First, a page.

We now need to cut a hole in the lid to fit your mesh basket. The hole has to be about 1/4" smaller then the top outside diameter of your basket. If you dont have any good hole cutting tools, you can use a razor (don't cut your fingers off). Drill/Cut your hole in the center of the lid.





Its important to know the height of your mesh basket so you can position the fill hole below the bottom of your basket. After measuring your basket height, place your lid on your bucket. Mark your fill hole location about an inch more then your basket height from the hole in your lid.




The 1/2" PVC Male Adaptor has an outside diameter of about an inch. This will be your drain, so it needs to be as close to the bottom of the bucket as possible. I measure up and mark it about 3/4" from the bottom of the bucket. If you drill to close to the bottom it will not install correct.




I like to have my drain and fill, inline with each other. You can put them anyplace that works with your grow. Use a small drill to make pilot holes through your bucket.




Now flip your bucket over. You should be able to see the locations of your pilot holes. Switch to a 3/4" drill bit. Anything that will make a 3/4" hole will work.




Drill out your drain and fill holes.




To make your fluid level Indicator. We have to drill two more 3/4" holes. Place the bottom hole at the same level as the drain. Drill the top hole 1.5" from the top. You can make the top hole higher if you want.




Lets drill two holes (#7 drill bit or one slightly smaller then your air line) below the top lip on opposite sides of the bucket for the air lines.




Now the fun part. Time to install all our fittings.




Place O-rings on all both 1/2" PVC Male Adaptors




Insert the male adaptors through the drain and fill holes from the inside of the bucket. It will be a tight fit.




Add O-rings to the threads that stick out of the bucket. Then screw on your vlave to the drain and 1/2" threaded coupling + plug to your fill.




Install your rubber gromits to the 3/4" holes you made for your level indicator.


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I like to cut half the barbs off one side of my tubing elbows. The cut side will go into the clear tubing. This gives me another inch or so of indicator.




Install your two tubing elbows into your gromits. Careful not to push your gromits out of the holes you drilled. I spit on the barbs before installing them. Measure the distance between the two elbows.




Cut your clear tubing to the same distance between the two elbows.




Now install the tube to your elbows.




Cut a 7.5" piece of 1/2" PVC pipe




Attach the a PVC Tee to each end (no glue). Using a number 7 drill bit or a bit that is just slightly smaller then your silicone airline tubing, drill two holes in your pipe. Drill close to the base of the Tee.




Cut about 4' of silicone airline tubing. Run your silicone airline tubing through your Tee and into your pipe then out the hole you drilled. It helps to cut a point into the end of your silicone airline to thread through the small holes.




Attach your air stone and do the same thing to the other side.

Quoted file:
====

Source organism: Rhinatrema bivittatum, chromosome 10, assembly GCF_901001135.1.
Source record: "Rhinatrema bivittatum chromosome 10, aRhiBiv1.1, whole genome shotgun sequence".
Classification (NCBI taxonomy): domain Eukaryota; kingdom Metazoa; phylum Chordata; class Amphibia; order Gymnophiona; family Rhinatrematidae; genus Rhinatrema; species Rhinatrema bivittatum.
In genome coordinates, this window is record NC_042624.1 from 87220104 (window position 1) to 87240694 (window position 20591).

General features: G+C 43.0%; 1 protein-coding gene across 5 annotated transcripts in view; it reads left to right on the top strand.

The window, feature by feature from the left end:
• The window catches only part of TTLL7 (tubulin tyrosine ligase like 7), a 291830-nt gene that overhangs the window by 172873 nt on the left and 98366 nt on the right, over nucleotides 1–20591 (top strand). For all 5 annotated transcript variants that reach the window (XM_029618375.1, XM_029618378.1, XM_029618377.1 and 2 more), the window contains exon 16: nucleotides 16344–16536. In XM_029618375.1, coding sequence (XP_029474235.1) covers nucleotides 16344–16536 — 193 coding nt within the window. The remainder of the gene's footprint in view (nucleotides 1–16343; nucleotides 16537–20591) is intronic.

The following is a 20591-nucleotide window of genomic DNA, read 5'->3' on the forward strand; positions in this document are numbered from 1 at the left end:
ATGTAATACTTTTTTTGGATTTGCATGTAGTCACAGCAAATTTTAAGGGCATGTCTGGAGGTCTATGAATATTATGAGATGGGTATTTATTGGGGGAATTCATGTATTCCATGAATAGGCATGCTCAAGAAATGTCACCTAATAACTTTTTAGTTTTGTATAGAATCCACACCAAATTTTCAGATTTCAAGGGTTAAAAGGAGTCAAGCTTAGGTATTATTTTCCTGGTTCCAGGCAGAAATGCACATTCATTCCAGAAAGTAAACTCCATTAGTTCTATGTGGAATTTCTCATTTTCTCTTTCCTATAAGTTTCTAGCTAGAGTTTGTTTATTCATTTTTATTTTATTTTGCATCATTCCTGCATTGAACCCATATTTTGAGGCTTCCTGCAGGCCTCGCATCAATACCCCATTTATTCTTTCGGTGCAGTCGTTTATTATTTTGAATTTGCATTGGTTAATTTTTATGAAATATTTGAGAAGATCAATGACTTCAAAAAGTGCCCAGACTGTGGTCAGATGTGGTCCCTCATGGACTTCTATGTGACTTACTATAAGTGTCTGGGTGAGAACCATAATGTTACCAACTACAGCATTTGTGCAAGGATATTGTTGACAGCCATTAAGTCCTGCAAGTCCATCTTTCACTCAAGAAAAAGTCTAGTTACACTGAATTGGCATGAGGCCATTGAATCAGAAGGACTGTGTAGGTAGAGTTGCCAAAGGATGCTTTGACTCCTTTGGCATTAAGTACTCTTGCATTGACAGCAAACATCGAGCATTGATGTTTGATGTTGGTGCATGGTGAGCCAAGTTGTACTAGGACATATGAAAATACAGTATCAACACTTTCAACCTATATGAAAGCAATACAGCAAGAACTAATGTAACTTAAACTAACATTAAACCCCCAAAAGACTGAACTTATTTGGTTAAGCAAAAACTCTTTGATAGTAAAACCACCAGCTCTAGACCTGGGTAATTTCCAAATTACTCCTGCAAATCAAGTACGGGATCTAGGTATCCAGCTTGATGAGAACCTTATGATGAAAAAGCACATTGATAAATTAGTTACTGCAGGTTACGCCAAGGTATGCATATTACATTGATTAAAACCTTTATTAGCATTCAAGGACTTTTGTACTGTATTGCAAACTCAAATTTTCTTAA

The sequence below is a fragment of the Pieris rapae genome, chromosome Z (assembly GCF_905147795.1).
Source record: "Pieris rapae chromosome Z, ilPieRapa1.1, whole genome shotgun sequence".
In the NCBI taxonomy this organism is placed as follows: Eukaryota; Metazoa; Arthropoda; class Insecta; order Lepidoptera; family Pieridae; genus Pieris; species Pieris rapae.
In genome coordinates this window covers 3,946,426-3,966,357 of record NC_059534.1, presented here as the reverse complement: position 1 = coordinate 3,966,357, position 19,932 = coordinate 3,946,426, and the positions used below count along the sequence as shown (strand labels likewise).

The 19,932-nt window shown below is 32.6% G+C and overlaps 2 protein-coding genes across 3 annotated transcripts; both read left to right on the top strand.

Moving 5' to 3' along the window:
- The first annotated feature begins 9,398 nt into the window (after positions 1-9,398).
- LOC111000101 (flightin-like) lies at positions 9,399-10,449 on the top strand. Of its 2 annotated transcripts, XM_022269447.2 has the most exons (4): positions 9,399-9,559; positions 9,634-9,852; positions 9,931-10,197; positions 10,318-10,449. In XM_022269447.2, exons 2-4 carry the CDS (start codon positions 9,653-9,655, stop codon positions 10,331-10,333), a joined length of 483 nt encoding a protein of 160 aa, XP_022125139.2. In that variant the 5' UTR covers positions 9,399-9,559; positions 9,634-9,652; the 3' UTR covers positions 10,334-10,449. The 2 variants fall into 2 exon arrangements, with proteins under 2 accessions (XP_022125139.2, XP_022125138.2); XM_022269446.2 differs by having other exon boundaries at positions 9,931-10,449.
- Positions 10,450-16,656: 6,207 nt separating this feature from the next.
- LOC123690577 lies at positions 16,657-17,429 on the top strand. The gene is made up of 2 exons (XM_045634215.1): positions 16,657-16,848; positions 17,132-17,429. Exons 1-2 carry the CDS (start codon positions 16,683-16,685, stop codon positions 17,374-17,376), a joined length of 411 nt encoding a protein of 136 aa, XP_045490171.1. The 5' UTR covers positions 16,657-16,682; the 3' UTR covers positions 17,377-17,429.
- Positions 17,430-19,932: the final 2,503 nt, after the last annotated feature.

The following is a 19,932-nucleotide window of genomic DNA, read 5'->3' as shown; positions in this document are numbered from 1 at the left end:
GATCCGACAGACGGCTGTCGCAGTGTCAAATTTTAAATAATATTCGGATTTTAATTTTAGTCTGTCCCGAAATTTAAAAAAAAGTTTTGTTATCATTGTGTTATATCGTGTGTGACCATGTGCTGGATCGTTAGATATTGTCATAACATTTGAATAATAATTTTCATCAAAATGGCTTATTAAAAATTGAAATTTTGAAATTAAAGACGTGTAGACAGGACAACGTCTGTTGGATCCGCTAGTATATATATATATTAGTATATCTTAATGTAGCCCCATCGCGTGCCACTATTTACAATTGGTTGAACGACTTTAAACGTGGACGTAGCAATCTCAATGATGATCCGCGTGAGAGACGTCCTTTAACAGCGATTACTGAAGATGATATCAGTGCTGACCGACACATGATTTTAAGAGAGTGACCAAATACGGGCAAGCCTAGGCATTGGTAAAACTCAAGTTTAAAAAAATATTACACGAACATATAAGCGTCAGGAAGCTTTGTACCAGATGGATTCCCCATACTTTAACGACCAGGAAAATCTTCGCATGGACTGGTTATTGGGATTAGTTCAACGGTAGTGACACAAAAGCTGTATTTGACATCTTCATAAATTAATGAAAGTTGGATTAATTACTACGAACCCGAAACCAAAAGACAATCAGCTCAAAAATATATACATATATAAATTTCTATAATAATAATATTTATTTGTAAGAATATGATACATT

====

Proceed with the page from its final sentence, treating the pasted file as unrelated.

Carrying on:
This will hold your air stones in place without adding any metal parts.




Feed the airline through the bucket.




If you want your air line to be neet, your can drill small holes in the top rings of your bucket and attach zip-ties.




If you plan to have an air pump below your nutrient level, then you need to have check valves. You don't want to ruin your new pump by having water back-up into it.




Now test out our new Bubble-Bucket. Look for leaks. Don't over tighten against your O-rings. If your rings smash, back up a turn or two.




A few folks said they fear the sight indicators (light causing algae). I have used them the last four cycles, without any scum growth. They work so good, I don't know how I ever lived without them.




Only clean roots and water here. Not even a hint of pond scum.



They seem to help get the best end result.


Well thats it. Go grow some pakalolo

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  • 2 weeks later...

Wow....thanks for some great ideas. My last grow got pretty messy with dirt everywhere. Might be time to switch over. I did'nt know hydro could be that easy.

The site glass is a great addition too.


to make it even easier you can link a bunch of them together and have a gravity fed system. this way you do not have to put the sight glass or the fill inlet in all the buckets........... just one, and then that one fills the next and the next :)



you can pull the basic idea out of here:




i have had a couple questions about linking a bunch of bubblebuckets together and then to a central reservoir. this makes your grow as easy as can be as all of your checking/filling is done through the rez instead of each bucket individually. also, when operating like this, the initial build is much less complicated than building a single bucket. i am a little short on pics at the moment, but i will add more as i build my new system soon.



reservoir...... anything from a 10 gallon storage tote to a 55 gallon drum is fine, it just needs to be taller than a 5 gallon bucket.

13 five gallon buckets

160gph water pump

100' black vinyl tubing

14 air stones. i like the 6" dark blue kind.

100' aquarium air line

20-60 gallon aquarium air pump. dual outlet.

26 barbed coupler/connectors

26 rubber grommets